Are You Wearing the Right Footwear?
Forget expensive clubs or rackets, top of the range bikes or the latest range of Lycra. When it comes to sport, the human body is the most valuable piece of equipment to be found in the locker room. It’s irreplaceable, too: so ensure that when you head out onto the field of play you have done everything possible to avoid injury.
Success in sport, as in many other fields, means starting at the bottom, building upon solid foundations. In this case, that means ensuring that you have the correct footwear for your chosen activity. Not only will the right shoes provide comfort and ease of movement, but they will guarantee grip and stability.
There is, for example, a reason why studs and spikes are a component of footwear designed for football, rugby, cricket and golf. You won’t find a professional footballer negotiating a greasy or well watered pitch in a pair of indoor trainers as he or she is likely to end up on their backside when they attempt to turn or break at speed, due to the flat sole of the shoe. Not only is their stability compromised but the fall could result in a nasty injury.
Tennis shoes also take account of the need for better grip on a grass surface through the use of moulded pimples. While this type of sole would not be appropriate for an indoor surface, or outside on clay or cement, it allows the feet to stay anchored when, for example, the player has to lunge low to their right or left to execute a fore- or backhand. Again, the danger of one or both feet slipping from underneath the player could result in something more serious than a bruised ego.
Potential for InjuryThe potential for injury is also the motivator behind developments in running shoe design. The impact upon the ankles, knees and hips of surfaces such as Asphalt and cement means that cushioning and support should be the main considerations when purchasing. Thankfully the proliferation of high-street stores devoted specifically to running means that expert advice is not difficult to find. That advice should be heeded, too. Those who graduate to specialist disciplines such as fell running will find that good grip, waterproofing and a more durable sole are the key features of the footwear specifically designed for the activity.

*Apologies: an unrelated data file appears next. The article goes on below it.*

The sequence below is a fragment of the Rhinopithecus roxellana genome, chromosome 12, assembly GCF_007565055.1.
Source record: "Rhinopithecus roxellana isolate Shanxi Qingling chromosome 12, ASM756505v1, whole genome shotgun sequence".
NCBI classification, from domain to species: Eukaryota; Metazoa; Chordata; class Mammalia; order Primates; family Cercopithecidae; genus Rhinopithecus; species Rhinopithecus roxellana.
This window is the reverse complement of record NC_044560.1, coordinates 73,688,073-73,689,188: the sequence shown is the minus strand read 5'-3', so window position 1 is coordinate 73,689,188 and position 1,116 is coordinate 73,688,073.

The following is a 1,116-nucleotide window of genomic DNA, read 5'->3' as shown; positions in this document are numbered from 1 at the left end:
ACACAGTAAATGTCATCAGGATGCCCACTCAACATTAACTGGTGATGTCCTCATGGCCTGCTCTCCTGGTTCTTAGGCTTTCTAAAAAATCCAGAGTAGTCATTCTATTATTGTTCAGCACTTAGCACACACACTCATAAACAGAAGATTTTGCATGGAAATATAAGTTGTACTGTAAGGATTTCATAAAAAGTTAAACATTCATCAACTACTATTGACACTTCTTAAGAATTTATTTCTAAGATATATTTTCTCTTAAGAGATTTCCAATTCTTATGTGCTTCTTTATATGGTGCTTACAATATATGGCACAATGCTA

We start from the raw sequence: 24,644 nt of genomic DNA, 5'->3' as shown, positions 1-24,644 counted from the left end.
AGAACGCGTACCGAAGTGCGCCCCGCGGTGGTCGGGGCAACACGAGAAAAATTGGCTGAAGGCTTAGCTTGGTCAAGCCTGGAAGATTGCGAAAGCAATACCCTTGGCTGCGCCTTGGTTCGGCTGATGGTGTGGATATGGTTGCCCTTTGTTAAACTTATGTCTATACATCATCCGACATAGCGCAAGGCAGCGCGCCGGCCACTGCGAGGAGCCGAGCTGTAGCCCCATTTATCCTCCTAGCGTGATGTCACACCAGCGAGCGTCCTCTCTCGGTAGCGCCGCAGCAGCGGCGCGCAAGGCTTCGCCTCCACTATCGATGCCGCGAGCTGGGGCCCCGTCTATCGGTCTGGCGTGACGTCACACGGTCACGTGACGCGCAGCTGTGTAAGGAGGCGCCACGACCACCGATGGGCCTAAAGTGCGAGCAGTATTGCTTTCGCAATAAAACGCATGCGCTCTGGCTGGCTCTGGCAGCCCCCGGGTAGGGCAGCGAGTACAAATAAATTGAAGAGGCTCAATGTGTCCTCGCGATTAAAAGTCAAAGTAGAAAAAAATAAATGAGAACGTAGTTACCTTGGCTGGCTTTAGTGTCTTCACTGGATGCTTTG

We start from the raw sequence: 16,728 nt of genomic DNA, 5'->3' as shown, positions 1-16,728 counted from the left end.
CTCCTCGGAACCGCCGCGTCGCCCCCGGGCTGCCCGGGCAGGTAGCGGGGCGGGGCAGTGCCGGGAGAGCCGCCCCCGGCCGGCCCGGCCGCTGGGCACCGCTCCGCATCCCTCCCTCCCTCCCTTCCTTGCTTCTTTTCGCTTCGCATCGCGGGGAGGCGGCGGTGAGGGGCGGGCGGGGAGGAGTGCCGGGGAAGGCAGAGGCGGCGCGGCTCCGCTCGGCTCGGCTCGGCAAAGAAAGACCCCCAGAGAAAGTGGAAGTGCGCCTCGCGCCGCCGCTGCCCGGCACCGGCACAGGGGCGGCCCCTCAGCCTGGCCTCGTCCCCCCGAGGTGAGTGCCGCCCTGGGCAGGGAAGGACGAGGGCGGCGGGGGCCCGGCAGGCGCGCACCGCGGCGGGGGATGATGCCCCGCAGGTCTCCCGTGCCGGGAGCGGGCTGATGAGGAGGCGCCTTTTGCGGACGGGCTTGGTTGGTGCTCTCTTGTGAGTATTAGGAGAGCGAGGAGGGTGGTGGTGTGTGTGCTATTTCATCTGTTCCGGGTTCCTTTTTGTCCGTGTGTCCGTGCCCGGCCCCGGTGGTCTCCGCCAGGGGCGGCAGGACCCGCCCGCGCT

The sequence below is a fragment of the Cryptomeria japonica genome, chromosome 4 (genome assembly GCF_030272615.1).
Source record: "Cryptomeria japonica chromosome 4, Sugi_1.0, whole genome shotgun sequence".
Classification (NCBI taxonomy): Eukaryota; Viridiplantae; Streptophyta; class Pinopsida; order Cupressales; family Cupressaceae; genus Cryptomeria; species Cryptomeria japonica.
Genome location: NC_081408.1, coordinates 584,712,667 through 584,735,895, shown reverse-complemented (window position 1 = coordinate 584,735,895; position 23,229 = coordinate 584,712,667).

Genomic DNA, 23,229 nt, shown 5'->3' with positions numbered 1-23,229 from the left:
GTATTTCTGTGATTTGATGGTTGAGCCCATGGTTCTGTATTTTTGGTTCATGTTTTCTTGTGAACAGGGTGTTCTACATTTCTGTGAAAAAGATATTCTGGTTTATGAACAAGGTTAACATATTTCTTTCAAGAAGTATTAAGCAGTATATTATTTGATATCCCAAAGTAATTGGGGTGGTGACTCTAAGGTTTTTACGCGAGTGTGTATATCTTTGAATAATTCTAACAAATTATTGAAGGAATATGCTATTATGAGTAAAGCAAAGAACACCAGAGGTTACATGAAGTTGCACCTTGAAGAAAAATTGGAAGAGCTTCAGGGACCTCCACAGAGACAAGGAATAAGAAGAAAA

What about sports that do not require regular impact between foot and surface? Cycling is the obvious example, and here, too, it is worth taking careful consideration of what you put on your feet. Road running shoes – a regular sight on casual riders - are not the way forward. They may provide cushioning against the push of the sole of the foot against the pedal, but that cushioning also reduces the amount of “feel” that allows the rider to interact efficiently with the machine.
Footwear that Incorporates a CleatThe opposite is true of that other stand-by, football trainers: the relatively thin sole allows for more “feel” but that thinness means the feet will quickly begin aching. The answer is to invest in either a pair of cycling trainers with a thicker, flat sole, or footwear that incorporates a cleat that locks the foot into the pedal and promotes more efficient interaction between man and machine.
In common with fell runners, the waterproof properties of a shoe are an important consideration for cyclists. Sailors, climbers and skiers will also put great emphasis on a shoe’s ability to prevent water ingress.Don’t forget, of course, to ensure that sports shoes are the correct fit - otherwise an undignified limp from the field of play is very likely. It is always a good idea, for example, to ensure you take a pair of your socks with you to the fitting room because thicker varieties such as football socks may influence the size of shoe that you need.
Investing in the right shoes may not come cheap, but it is an investment that will pay handsome dividends not only in preventing injury but ensuring that you are able to maximise your ability.